Overpopulated cells, little access to the Justice system, the indiscriminate use of provisional premises, precarious infrastructure, and other problems faced by penitentiaries in Brazil was debated by the United Nations Human Rights Council. The meeting brought together representatives from 47 countries in Geneva.
The UN Working Group on arbitrary detention presented a report which was drafted by experts after their visit to seven detention facilities in the country, in the cities of Brasília, Campo Grande, Fortaleza, Rio de Janeiro and São Paulo, in May 2013.
The text condemns the deprivation of liberty, regarded as excessive, and maintains that it is “being used as a first resort rather than the last, as stipulated by international human rights standards.” According to the UN, this a “worrying trend”.
The report further highlights the number of arbitrary arrests, the lack of separation between convicts and temporary detainees, and abuse from prison wardens and police officers. As for this kind of violence, the study denounces the prejudice suffered by minorities in jail, especially young black inmates.
The document puts forward a series of recommendations aimed at enforcing the exercise of human rights in the lives of people deprived of liberty. Among the suggestions are a greater access to the Justice system, with expanded services provided by public prosecutors, and alternative penalties on people charged with crimes of less offensive potential, as determined by law.
The council also advises the country to attempt to reform its police bodies at both national and state levels, making wider use of strategies like the community police.
After the presentation of the report at the 27th Session of the UN Human Rights Council, the delegation sent by the Brazilian government to Geneva was given a chance to voice their opinion on the matter. NGO Conectas Human Rights, which holds consultative status with the UN, had a say on the study.
Conectas lawyer Vivian Calderoni points out that the debate should bring to light solutions to the challenges faced by the Brazilian prison system, especially as regards the adoption of deprivation of liberty. “The UN very strongly condemns this option and recommends that the country adopt measures like the alternative penalties,” she adds.
Figures released in 2013 by the Ministry of Justice show that Brazil’s prison population is made up by 574,027 people. In the view of Vivan Calderoni, these numbers make clear how limited Brazil’s penitentiary network is, and reveal that “the logic of mass imprisonment must be disrupted.”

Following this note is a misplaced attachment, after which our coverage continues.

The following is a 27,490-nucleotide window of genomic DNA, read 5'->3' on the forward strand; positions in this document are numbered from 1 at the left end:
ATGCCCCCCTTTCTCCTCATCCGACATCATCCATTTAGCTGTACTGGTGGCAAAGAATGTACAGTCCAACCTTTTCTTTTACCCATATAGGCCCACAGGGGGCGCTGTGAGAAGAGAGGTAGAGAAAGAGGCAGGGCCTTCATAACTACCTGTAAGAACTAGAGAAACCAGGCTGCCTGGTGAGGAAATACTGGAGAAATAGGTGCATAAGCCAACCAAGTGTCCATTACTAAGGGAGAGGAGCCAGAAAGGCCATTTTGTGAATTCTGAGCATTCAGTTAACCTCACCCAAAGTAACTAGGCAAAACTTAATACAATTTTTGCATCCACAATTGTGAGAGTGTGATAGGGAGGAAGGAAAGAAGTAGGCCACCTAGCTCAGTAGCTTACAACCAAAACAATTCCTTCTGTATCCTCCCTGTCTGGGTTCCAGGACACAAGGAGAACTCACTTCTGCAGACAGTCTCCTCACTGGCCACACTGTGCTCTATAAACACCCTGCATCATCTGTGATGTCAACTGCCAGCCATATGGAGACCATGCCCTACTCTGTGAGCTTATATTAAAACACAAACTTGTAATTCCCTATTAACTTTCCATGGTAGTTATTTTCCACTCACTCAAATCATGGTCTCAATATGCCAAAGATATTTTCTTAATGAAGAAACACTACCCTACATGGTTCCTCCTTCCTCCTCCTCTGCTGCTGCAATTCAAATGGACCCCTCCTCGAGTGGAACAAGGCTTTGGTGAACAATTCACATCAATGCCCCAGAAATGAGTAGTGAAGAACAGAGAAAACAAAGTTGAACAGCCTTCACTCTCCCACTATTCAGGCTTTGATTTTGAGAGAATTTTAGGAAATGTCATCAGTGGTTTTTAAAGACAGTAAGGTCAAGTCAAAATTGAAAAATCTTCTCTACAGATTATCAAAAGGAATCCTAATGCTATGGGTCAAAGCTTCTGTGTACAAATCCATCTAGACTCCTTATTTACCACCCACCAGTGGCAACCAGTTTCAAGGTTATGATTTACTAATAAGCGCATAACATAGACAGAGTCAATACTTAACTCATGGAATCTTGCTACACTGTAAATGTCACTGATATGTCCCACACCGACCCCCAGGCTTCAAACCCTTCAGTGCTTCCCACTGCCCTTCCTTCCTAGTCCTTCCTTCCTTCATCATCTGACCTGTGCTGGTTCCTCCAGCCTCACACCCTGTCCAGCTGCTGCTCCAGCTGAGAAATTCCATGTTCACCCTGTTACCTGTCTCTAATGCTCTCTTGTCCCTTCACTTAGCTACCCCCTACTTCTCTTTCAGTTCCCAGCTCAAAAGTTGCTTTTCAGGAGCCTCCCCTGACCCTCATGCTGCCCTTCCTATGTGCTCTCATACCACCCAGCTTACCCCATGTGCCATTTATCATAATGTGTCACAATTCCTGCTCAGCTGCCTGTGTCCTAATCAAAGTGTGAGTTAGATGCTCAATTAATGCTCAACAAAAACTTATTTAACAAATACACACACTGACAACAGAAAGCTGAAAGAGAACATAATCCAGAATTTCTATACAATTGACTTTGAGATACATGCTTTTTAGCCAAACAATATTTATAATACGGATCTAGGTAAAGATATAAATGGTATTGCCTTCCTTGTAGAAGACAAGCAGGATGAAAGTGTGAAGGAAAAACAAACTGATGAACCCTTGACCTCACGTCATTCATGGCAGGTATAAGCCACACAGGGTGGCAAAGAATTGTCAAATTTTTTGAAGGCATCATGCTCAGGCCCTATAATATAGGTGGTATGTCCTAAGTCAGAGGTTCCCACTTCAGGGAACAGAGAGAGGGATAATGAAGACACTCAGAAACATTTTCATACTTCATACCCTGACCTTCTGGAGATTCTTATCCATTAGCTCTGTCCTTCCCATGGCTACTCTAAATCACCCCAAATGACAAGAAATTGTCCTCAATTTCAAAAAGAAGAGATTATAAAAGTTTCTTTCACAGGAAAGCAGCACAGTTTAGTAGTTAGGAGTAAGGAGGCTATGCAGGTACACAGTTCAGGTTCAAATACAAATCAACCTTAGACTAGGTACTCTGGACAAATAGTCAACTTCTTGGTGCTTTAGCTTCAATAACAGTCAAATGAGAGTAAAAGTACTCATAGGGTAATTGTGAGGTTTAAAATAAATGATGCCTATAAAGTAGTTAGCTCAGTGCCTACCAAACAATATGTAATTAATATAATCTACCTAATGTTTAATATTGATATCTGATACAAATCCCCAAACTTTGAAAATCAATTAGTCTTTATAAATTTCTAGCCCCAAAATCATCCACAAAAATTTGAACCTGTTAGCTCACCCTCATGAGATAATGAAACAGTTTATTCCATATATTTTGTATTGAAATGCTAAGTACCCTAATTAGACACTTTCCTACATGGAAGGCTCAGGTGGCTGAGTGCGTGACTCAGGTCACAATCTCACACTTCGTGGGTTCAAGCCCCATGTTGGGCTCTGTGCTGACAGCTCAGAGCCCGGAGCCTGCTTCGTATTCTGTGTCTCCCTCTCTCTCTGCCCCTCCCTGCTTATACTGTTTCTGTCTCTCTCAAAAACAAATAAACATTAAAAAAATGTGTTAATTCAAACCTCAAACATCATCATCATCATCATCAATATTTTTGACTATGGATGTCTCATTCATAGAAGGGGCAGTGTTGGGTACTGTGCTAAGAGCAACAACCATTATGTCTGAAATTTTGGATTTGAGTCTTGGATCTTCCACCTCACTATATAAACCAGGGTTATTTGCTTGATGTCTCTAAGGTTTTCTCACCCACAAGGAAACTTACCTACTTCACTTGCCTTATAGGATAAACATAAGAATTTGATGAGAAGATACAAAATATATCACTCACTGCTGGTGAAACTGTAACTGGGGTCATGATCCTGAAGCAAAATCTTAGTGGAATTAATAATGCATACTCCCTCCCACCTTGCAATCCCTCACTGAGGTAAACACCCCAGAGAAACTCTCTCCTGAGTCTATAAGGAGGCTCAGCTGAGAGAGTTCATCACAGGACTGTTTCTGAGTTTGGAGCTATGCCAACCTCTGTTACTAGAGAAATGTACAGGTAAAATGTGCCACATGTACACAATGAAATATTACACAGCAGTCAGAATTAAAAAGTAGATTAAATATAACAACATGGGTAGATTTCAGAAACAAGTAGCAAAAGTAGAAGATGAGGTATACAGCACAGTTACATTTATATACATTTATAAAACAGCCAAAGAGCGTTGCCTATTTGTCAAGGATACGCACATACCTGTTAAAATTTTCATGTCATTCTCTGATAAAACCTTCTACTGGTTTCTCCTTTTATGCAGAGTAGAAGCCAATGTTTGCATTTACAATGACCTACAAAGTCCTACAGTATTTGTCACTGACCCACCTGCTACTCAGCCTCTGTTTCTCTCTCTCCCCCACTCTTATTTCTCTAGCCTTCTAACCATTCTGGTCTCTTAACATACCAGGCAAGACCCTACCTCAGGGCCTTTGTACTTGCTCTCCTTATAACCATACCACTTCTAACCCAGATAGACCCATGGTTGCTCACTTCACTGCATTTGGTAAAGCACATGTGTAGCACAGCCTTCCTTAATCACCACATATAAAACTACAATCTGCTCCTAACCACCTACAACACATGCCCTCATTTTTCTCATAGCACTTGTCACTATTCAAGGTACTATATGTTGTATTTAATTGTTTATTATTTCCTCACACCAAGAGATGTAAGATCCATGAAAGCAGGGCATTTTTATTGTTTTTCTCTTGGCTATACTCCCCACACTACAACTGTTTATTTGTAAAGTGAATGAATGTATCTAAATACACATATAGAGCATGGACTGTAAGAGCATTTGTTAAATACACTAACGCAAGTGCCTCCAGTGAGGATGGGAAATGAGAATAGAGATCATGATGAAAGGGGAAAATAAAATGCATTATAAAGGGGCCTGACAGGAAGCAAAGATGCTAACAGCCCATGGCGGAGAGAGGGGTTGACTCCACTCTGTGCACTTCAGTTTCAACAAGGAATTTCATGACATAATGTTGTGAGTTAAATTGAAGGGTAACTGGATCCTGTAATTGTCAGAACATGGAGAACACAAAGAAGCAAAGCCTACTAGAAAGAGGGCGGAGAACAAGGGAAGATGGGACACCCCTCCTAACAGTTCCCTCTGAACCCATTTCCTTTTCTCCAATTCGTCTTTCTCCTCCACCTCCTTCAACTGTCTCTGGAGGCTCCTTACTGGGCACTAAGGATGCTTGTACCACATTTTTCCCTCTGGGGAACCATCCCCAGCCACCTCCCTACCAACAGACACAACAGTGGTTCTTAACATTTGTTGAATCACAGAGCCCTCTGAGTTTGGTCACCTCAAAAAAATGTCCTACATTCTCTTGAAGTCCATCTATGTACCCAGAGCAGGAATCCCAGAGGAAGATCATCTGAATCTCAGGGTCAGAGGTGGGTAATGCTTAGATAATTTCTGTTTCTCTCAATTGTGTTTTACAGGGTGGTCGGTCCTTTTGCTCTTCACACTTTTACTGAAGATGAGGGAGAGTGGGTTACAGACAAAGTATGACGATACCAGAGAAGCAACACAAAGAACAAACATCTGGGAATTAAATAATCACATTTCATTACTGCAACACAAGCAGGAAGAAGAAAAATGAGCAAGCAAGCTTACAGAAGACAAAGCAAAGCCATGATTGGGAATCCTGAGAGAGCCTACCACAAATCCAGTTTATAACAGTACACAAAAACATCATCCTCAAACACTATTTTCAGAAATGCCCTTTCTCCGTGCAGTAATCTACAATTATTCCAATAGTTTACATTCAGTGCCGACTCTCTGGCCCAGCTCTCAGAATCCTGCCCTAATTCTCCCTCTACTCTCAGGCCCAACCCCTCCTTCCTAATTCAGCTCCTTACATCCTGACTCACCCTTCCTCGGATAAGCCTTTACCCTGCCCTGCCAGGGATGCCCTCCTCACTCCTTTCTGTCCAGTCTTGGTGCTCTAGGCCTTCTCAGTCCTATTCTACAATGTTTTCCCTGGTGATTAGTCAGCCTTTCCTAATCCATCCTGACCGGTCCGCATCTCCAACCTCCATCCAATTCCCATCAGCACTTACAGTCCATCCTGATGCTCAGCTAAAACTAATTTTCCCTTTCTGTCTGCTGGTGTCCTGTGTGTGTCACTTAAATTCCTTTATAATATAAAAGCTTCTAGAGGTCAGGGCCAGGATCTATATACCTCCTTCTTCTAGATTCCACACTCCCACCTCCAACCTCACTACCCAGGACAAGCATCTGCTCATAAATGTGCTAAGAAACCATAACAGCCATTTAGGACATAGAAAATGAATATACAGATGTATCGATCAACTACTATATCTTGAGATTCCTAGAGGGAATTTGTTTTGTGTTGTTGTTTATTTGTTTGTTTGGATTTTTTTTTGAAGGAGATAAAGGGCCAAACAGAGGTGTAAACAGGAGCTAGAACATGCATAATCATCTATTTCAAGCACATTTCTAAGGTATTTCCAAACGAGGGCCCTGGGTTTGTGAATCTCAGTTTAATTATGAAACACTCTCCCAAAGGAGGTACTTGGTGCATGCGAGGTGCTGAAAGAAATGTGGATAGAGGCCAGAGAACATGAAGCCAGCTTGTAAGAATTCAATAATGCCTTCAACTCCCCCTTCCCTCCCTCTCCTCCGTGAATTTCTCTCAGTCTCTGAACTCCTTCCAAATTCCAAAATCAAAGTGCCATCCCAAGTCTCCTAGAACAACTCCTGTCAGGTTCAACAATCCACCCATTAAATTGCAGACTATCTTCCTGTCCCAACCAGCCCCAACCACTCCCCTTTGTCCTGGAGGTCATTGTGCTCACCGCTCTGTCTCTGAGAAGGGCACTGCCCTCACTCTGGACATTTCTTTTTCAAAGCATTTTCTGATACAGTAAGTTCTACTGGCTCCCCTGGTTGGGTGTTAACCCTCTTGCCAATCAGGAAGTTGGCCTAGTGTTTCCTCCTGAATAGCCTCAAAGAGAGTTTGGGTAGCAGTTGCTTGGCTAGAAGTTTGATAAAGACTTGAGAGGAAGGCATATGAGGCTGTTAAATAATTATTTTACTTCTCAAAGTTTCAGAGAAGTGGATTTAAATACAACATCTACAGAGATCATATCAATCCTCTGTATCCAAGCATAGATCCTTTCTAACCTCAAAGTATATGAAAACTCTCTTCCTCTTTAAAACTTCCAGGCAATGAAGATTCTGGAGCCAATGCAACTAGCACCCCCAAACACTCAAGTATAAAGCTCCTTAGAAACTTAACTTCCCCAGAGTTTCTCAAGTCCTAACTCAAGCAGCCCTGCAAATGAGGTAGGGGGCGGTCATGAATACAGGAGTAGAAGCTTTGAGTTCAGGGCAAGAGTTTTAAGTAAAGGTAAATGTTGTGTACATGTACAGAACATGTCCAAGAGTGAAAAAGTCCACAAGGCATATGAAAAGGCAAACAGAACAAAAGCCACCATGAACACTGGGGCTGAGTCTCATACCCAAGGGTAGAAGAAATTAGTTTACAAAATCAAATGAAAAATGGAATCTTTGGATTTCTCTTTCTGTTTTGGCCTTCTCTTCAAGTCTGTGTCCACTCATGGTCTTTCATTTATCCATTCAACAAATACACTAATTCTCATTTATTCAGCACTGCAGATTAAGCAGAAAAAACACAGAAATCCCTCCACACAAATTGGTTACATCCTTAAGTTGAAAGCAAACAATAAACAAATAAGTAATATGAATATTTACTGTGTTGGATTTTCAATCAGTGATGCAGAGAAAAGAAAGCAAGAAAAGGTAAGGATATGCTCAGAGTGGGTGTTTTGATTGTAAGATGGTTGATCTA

Brazil’s Ambassador to the UN, Regina Maria Cordeiro Dunlop, expressed criticism over the UN report. Dunlop reiterated the country’s interest in the dialogue with the working group that visited Brazil, and said that “the report identifies challenges which Brazil already acknowledges and has sought to overcome.”
Nonetheless, she went on to describe as unfounded and inaccurate the remarks about the judiciary branch, the treatment given to immigrants and minors in conflict with the law, the way the public attorney’s offices operate, and the duties assigned to such bodies as the Public Prosecution Office, the Federal Police, and the National Penitentiary Department.
She further condemned the comments about issues that were not analyzed during the UN’s visit in March last year, like the deprivation of liberty of physically or mentally disabled people. Dunlop also argued that “it is incorrect to affirm that the number of indigenous individuals in jail increased by 33 percent.”
She quotes the Ministry of Justice as saying that “from 2010 to 2012, the rate escalated 13 percent,” accounting for merely 0.16 percent of the total number of people in jail. The remarks about how people of other groups are treated, like young African-Brazilians, was not mentioned by the diplomat.
Drafted by a UN working group after its visit to seven detention facilities in five Brazilian cities, the report cautions about the alarming amount of imprisoned people, which makes Brazil the fourth country in prison population.
The study also highlights the concern over temporary detainees and their poor access to the services provided by the courts. The organization therefore recommended alternatives to the deprivation of liberty, which “has been used as a first resort rather than the last, as is required by international human rights standards.”
Apart from Brazil’s official statements, a contribution from the São Paulo-based NGO Conectas Human Rights, which holds consultative status with the UN, was also expected. Their participation was postponed. In a note, Conectas opposed the position adopted by the Brazilian government, which “avoided the harsh criticism of experts over policies of mass imprisonment, and evaded referring to the need for urgent measures that can provide a solution to the violations observed.”
Conectas also partly responded to the disapproval showed by the Brazilian embassy, as regards the Anti-Drugs Law, the arrest of individuals for possession of narcotics, and mandatory rehabilitation, which Dunlop said is not common practice in the country. In the view of Conectas, Brazil “wasted the five minutes it had been given by addressing marginal matters, hushing up the specialists’ main conclusions.”